At Large

Endorsements

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Turns out it’s not just “Sir Chief” Richard Yap and Dingdong Dantes—both of them actors—who are supporting former senator Ramon “Jun” Magsaysay’s run for the Senate in the May 13 elections.

Recently, the Movement for Good Governance, headed by former finance undersecretary Dr. Milwida Guevara, held a “benchmarking” exercise before a straw vote was taken during a public forum dubbed “Timbangan 2013.” The MGG asked a panel of experts—led by UP professor emeritus (and Inquirer columnist) Winnie Monsod, together with former finance secretary Roberto de Ocampo, former Comelec commissioner Gus Lagman, former Negros Occidental governor Lito Coscolluela, and Joy Aceron, research director of the Ateneo School of Government—to “weigh” the 33 candidates for senator and draw up a list of 12 “winners” based on their evaluation.

Emerging at the top of the list after the straw vote was taken was Magsaysay, who was a unanimous choice for his “impeccable character, his dedication and industry, especially his work on the Agriculture and Fisheries Modernization Act.”

Some of those who made it to the MGG’s “Top Twelve” were surprise choices, while some of the other candidates, particularly those topping public opinion surveys of late, failed to make it.

Here are the candidates the MGG is endorsing: (in the order they emerged): Jun Magsaysay, Koko Pimentel, Risa Hontiveros, JC delos Reyes, Richard Gordon, Ed Hagedorn, Grace Poe-Llamanzares, Teddy Casiño, Sonny Angara, Bam Aquino, Jamby Madrigal, and Chiz Escudero.

According to a news report, the Panel of Experts used a scorecard to evaluate the candidates, guided by a briefer on the candidates’ past performances, their empowering programs and behavior, as well as how their lives are “consistent with the values that the candidates professed.”

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One of the major issues against which the candidates were rated was that of political dynasties, which Monsod said have “monopolized political power and resources.”

Using the criteria they established, the panel members had only one choice among the Senate reelectionists: Sen. Koko Pimentel. Magsaysay was the unanimous choice. One panelist, on the other hand, commented that former senator Ernesto Maceda “has been in politics for so long that he is a dynasty by himself.”

Former representative Cynthia Villar was scored for her family’s involvement in the C-5 controversy while JV Ejercito, said the panel, “still has to explain the sources of his assets.” Angara “faces a huge dynasty issue plus the creation of an economic zone in his district without people’s consultation.” Hontiveros and Casiño were criticized by some for focusing on a few advocacy issues, although Hontiveros’ stand on women’s rights was highlighted.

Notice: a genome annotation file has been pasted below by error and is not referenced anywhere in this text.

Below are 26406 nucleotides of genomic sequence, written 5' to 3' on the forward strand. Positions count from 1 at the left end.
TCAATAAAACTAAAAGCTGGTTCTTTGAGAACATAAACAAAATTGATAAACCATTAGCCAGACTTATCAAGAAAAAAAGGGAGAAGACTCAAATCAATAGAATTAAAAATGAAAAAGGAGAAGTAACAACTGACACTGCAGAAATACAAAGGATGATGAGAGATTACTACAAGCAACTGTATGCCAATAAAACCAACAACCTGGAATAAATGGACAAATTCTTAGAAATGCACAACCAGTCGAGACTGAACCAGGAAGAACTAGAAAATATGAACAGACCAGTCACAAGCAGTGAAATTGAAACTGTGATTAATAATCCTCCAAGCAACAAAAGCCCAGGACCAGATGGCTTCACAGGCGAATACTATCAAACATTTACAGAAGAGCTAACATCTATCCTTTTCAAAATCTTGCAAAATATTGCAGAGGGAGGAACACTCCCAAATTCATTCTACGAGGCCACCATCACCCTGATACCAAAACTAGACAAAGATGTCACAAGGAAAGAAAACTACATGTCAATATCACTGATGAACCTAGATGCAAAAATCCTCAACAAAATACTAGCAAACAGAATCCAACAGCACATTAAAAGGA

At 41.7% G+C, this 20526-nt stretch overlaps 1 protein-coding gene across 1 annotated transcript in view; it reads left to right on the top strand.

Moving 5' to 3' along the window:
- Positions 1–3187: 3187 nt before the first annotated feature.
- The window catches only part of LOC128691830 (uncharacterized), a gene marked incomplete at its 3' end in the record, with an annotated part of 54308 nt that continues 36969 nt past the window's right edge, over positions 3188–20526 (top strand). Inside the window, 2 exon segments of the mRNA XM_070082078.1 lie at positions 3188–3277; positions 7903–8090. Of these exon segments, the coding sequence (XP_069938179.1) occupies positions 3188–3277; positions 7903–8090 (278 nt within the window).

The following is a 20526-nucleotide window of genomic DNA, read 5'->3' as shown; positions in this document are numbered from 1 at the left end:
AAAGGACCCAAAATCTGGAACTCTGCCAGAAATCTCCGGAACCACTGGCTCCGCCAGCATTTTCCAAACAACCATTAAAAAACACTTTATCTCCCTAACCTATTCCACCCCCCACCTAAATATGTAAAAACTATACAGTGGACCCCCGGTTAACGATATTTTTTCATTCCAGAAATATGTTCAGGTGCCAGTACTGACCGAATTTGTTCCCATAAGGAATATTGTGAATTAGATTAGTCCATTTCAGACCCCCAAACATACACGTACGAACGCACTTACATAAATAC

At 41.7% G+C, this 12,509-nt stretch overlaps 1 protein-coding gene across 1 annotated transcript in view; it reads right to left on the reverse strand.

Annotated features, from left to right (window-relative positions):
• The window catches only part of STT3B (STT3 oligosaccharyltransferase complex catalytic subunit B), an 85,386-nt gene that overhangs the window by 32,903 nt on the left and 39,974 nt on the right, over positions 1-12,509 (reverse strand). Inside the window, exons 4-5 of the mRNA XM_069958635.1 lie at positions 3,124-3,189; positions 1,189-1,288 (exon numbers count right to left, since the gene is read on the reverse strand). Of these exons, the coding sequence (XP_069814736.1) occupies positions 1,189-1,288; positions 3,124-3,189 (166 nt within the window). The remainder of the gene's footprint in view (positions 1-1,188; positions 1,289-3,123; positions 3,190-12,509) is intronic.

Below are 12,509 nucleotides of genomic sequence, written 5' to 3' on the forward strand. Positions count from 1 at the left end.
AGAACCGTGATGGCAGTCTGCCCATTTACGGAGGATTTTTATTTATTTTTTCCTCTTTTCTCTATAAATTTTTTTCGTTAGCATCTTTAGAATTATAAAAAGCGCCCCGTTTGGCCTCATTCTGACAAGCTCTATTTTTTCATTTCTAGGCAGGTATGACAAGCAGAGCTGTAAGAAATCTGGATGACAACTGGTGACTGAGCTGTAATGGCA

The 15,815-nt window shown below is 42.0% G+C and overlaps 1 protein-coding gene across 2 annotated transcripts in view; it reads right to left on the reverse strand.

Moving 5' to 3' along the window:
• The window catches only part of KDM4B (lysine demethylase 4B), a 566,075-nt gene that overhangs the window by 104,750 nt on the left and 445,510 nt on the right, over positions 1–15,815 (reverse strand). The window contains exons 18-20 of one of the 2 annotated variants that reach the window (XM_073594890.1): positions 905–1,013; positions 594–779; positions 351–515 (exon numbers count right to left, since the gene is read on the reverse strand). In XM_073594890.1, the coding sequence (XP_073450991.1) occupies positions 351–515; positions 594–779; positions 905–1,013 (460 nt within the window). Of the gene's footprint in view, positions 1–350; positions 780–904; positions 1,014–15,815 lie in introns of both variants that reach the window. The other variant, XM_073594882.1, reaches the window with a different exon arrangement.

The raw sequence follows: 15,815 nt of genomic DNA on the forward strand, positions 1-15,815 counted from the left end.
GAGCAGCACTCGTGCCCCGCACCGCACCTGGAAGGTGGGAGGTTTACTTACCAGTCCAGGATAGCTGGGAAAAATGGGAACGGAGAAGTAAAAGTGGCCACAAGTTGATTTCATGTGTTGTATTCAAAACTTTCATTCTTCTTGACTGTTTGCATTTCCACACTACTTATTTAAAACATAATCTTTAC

Of the newcomers, the report says “the panel had nothing to say about Nancy Binay whose major qualification is being the daughter of the Vice President.” Hagedorn received props for his work as Puerto Princesa mayor particularly his championing of environmental causes. The issue of political dynasty was brought up once more against Bam Aquino and Ting-

ting Cojuangco, both related to President Aquino. Monsod spoke well of the leadership of Poe-Llamanzares in fighting electoral fraud. But the choices of the panel among the “newbies” were Hagedorn and Delos Reyes.

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One other group, which calls itself “Change Advocates for Risa Hontiveros,” calls on all those who believe in her—and our—“progressive agenda for social transformation” to muster the vote and get her into the Senate.

“Many of us have known Risa since she was an idealistic college student at the Ateneo, actively involved in peace issues and in the movement to dismantle the authoritarian regime,” the statement says. “As a passionate and compassionate young adult, she dedicated the first few years of her professional life to the pursuit of a just and enduring peace.” And when she left the NGO world to sit as an Akbayan party-list representative in three Congresses, the statement takes note of her advocacies: “she has fought hard against government corruption; for agrarian reform; for cheaper medicines; and for other legislation that addresses economic inequity, the health needs of women and children, and discrimination against groups marginalized by society.”

But I find most interesting the mention of her faith and her practice of it that, given her strong support for reproductive health, have cast doubt on her loyalty to the Catholic Church. “As a practicing Roman Catholic, Risa has not hesitated to challenge her Church’s alienation from the needs of the poor, especially of poor women. But she has also stood with her Church for peace, for agrarian reform, for good governance, for people’s access to health care, and for the broadening of democracy in Philippine society. She believes wholeheartedly in Catholic social teaching and in the Gospel imperative of bringing social justice, imbued with charity, into the politics of the nation.”

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Risa, says the statement, will help “build a kinder, more compassionate, and more democratic Philippines.”

And for Catholics who want to define their faith not by obedience to the dictates of powerful prelates but by adherence to Christian values and living the dictates of conscience, a vote for Risa is also a vote for enlightenment and active discernment. Living our faith calls for compassion and kindness, courage and sacrifice. It also calls for voting for candidates who embody our deepest values, in the most meaningful way, and who will bring all these into all aspects of their life: their work in the legislature, their political sphere, the deepest recesses of their being. I think that describes Risa Hontiveros.

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